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A/B testing using Google optimize

Francisco Limaico

Software Developer

August 03, 2020

6 min read

Do you think that your website could have a better conversion rate or more visits if you make some changes? Did your developer or marketing team suggest you to modify some things, but you are not totally sure or convinced that it is the best thing to do?

Here we will show you how to perform tests on two or more versions of a website using a very useful tool by Google, called Optimize. Thus, you will be able to decide what works best in your site, based on actual data, instead of making assumptions.

First, What is A/B Testing?

In the first place, you must know that, an A/B test is a random experiment in which two or more variants of the same website (A and B) are used. Variant A is the original, and variant B (or C, D, F, or as many variants as needed) contains at least one modified element in the page. The idea is to check which of all versions is the most efficient or has a better performance, depending on your objectives.

The development of these tests can be confusing at the beginning, so it is advisable to start doing small experiments, such as changing the color of a button or removing an unnecessary field from a form. When you have got used to creating variants and experiments, you may expand the scope of your tests.

Performing tests with your website can help you to reduce bounce rates (people who abandon your page), improve your content and increase your conversion rates, among other things. However, this is not always the most advisable option.

You should not use A/B tests when:

  • You have few visits, because it would be more desirable to focus your efforts in increasing your traffic before performing any tests.
  • Your page has programming problems or something is not working properly. Focus on solving this first.
  • The cost of performing these experiments is greater than the profit they can provide you.

Second, What is Google Optimize?

It is a Google platform that allows users to perform different A/B testing campaigns. The most interesting thing about Google Optimize is that it takes A/B Testing to the next level, allowing you to show two or more variants of a website to the users (up to 5, with the new update of the platform).

Another interesting functionality are the redirect tests(or redirection tests). These allow you to perform tests in independent websites by sending a percentage of your traffic to one website version and a percentage to another.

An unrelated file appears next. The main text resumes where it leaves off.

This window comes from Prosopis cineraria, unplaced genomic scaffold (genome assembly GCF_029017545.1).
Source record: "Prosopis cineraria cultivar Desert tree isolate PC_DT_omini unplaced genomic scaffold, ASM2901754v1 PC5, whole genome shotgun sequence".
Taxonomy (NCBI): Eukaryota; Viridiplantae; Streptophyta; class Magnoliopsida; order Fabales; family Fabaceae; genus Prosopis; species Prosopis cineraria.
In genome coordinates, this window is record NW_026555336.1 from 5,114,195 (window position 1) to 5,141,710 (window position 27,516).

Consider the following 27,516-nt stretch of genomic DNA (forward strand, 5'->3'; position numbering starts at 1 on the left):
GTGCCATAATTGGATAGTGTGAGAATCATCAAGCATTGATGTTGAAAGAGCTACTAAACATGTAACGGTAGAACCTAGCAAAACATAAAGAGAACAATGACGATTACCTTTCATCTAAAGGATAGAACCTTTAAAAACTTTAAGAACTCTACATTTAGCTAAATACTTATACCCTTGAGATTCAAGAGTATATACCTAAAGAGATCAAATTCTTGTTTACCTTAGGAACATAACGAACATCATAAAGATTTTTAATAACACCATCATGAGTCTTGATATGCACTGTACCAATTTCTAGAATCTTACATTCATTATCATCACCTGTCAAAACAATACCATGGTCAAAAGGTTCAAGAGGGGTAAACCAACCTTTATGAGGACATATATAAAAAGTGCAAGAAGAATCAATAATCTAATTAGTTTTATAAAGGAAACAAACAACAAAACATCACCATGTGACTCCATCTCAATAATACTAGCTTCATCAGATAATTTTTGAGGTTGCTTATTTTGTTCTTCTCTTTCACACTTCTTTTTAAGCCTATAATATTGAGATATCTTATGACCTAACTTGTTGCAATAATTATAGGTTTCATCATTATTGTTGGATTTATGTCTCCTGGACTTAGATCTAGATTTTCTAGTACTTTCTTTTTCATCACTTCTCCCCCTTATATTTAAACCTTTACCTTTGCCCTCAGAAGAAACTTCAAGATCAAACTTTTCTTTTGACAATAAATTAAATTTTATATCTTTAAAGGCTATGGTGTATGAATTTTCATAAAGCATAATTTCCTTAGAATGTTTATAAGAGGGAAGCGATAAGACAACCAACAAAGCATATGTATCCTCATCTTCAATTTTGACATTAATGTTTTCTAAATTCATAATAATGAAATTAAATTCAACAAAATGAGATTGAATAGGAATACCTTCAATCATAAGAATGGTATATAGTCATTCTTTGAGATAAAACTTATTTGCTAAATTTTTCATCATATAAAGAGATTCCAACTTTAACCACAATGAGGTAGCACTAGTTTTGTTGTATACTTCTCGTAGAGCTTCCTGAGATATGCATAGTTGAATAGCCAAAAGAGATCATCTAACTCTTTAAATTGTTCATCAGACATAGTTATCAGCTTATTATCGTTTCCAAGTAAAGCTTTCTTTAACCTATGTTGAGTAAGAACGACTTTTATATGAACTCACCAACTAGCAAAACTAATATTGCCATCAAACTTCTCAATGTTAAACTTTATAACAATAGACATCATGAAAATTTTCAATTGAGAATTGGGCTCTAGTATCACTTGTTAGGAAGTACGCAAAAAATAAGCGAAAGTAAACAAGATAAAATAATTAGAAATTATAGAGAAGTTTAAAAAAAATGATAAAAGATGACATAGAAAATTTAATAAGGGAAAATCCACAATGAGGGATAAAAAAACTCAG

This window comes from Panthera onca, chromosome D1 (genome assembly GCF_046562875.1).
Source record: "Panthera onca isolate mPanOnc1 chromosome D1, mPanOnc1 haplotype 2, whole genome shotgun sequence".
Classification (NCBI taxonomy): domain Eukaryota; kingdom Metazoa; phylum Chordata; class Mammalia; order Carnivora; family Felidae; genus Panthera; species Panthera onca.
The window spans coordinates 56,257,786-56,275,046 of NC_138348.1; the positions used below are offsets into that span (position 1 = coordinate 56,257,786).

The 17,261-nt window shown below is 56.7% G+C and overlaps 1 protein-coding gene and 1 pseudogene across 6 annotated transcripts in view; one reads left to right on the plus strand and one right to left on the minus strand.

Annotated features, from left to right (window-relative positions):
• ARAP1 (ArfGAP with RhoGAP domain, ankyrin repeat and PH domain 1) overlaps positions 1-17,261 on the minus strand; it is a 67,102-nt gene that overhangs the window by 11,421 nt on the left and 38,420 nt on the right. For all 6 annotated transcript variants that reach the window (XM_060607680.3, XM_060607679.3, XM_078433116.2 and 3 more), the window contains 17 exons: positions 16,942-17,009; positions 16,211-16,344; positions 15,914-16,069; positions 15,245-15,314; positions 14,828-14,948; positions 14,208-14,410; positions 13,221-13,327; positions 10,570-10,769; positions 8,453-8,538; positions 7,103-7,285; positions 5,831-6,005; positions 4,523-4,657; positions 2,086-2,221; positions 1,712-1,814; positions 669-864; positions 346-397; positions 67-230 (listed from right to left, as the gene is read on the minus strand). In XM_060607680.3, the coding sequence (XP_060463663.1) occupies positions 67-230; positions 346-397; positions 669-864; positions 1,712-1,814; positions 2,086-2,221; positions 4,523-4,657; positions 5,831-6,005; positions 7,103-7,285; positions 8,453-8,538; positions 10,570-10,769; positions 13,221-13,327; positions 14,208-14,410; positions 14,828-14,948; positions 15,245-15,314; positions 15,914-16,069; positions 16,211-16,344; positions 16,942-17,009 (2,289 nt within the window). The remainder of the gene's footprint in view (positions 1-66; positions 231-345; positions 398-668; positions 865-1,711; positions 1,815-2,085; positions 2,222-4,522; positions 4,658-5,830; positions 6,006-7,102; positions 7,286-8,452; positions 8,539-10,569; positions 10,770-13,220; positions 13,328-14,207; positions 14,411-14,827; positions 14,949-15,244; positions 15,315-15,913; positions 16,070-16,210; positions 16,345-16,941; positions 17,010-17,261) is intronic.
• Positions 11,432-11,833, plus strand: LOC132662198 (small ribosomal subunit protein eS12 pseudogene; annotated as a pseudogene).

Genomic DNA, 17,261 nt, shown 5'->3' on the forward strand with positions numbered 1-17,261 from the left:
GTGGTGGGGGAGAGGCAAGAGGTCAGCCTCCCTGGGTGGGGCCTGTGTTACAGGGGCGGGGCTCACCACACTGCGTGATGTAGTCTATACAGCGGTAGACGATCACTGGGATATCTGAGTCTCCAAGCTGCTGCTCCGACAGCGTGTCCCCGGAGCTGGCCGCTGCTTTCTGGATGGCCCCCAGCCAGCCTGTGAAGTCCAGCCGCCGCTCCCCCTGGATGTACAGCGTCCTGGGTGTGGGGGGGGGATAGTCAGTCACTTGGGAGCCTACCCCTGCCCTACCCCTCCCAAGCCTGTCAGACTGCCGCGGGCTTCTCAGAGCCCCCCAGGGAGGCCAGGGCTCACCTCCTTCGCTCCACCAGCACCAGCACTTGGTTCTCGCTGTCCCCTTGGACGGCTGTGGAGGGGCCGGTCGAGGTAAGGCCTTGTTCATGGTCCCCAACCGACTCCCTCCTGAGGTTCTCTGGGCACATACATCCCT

Why Use Google Optimize?

Apart from multivariate or redirection tests, some of their numerous advantages, we can highlight the following:

  • Connection and integration with Google Analytics 360 suite.
  • Potential for deeper analyses directly from Google Analytics interface.
  • User-friendly visual editor for anyone with no coding background, for the creation of simple experiments.

Now, you know what A/B testing is and why applying it in Google Optimize is a great alternative; let’s see what are steps to follow for implementing it. Then, we will create a small project using Angular in which we will change the style of a button. We will make it more noticeable, and we will check the number of times that users click on it.

State a Hypothesis

Before creating an experiment for the first time, it is of great help identifying the problem you have to solve, and then, stating a hypothesis about what you might change to improve it. Once your hypothesis is ready, evaluate under several parameters, such as its level of reliability, its impact on macro objectives and how easy it is to configure it, etc.

For example, let’s say that a website is not ‘converting’ as much as you expected (defining “convert” as actions such as closing a sale or generating a registry). After analyzing all the possible causes for your results, you have determined that changing the call-to-action (CTA) button could influence the result. A possible hypothesis could be that, if you change the color of the call-to-action button, the conversion rate would improve by a 20%.

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Create an Experiment Using Google Optimize

When you have defined your hypothesis, it is time to install the Google Optimize tool in your website to enable testing. You should have created a Google Optimize account before this. If you do not have one yet, go here and create your free account.

Create a New Experience

Once your account has been created, log in to the platform to start doing A/B tests. In the first place, you should create a new experience, this is where you will configure your experiments.